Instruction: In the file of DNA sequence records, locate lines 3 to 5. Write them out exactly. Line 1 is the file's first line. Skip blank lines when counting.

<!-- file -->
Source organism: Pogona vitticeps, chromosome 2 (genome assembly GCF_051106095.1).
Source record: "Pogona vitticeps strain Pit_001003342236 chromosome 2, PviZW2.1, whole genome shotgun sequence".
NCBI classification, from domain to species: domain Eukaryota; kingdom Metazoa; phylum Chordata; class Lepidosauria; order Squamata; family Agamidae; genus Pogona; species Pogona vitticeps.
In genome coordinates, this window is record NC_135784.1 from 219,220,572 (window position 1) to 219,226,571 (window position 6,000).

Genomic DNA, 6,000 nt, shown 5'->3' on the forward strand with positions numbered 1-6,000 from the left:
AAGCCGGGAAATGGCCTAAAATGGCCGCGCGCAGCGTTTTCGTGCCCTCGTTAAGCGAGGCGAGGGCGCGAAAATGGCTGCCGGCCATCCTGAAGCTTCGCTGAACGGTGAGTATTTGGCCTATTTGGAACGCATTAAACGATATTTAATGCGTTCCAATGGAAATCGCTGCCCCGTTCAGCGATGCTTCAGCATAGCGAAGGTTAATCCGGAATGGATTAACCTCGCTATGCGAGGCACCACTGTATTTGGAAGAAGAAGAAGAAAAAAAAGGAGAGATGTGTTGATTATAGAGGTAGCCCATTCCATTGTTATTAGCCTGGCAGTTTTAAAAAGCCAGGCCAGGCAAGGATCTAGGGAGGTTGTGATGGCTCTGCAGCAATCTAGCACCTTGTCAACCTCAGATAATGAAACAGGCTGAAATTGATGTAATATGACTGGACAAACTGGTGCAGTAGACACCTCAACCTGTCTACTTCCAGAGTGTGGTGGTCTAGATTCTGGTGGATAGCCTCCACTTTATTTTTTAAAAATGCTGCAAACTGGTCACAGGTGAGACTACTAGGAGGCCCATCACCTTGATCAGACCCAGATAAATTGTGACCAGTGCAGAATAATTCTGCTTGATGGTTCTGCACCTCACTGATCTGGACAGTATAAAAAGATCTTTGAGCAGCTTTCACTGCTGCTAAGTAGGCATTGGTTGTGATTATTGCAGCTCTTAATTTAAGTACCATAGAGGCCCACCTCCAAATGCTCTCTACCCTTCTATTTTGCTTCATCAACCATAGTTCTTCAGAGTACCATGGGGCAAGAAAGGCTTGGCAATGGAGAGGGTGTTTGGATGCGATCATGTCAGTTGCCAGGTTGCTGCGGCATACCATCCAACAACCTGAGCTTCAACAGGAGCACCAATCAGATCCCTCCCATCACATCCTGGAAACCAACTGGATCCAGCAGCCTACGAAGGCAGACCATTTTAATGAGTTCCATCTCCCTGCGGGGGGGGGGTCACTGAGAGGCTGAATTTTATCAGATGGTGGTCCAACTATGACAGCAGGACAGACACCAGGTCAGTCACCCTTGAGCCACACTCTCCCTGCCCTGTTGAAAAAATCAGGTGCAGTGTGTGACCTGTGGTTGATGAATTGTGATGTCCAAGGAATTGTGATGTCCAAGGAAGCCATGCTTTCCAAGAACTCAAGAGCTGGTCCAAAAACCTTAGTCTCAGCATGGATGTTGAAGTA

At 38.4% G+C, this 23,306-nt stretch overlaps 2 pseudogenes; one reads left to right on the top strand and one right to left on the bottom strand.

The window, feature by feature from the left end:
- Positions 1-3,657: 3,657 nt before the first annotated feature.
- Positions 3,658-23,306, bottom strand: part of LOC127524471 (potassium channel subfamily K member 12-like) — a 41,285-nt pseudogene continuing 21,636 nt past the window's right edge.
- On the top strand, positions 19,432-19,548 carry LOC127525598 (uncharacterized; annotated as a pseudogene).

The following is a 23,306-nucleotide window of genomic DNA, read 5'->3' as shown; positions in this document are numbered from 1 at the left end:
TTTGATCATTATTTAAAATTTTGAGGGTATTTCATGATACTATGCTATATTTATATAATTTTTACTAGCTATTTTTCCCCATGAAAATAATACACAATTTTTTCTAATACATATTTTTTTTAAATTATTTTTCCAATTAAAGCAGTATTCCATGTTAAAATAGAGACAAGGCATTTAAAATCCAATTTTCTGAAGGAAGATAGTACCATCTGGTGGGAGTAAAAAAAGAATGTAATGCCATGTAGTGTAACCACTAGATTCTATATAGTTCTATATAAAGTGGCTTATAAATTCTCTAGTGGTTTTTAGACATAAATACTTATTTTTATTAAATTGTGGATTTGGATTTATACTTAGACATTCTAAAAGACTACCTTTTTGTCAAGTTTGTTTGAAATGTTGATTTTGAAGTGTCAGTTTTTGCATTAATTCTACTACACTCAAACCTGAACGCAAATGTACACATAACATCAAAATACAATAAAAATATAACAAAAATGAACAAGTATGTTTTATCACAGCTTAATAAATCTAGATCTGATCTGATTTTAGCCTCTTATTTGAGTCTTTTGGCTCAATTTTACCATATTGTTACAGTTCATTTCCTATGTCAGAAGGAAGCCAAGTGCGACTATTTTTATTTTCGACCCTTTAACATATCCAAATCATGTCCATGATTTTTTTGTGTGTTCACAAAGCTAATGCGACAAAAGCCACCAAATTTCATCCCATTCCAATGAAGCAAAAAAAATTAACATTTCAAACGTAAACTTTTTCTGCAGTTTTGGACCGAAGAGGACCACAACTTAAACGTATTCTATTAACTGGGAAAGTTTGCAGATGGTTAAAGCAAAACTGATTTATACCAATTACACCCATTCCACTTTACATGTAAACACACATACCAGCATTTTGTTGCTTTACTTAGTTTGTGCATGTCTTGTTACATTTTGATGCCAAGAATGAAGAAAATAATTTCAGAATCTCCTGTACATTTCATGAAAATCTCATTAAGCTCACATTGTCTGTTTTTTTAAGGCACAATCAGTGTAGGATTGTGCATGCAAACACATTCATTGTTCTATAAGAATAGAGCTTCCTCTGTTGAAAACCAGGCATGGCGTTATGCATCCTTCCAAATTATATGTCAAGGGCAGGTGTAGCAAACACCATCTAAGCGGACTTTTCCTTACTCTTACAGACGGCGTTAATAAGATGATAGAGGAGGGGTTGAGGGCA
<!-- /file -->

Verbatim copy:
NCBI classification, from domain to species: domain Eukaryota; kingdom Metazoa; phylum Chordata; class Lepidosauria; order Squamata; family Agamidae; genus Pogona; species Pogona vitticeps.
In genome coordinates, this window is record NC_135784.1 from 219,220,572 (window position 1) to 219,226,571 (window position 6,000).

Genomic DNA, 6,000 nt, shown 5'->3' on the forward strand with positions numbered 1-6,000 from the left: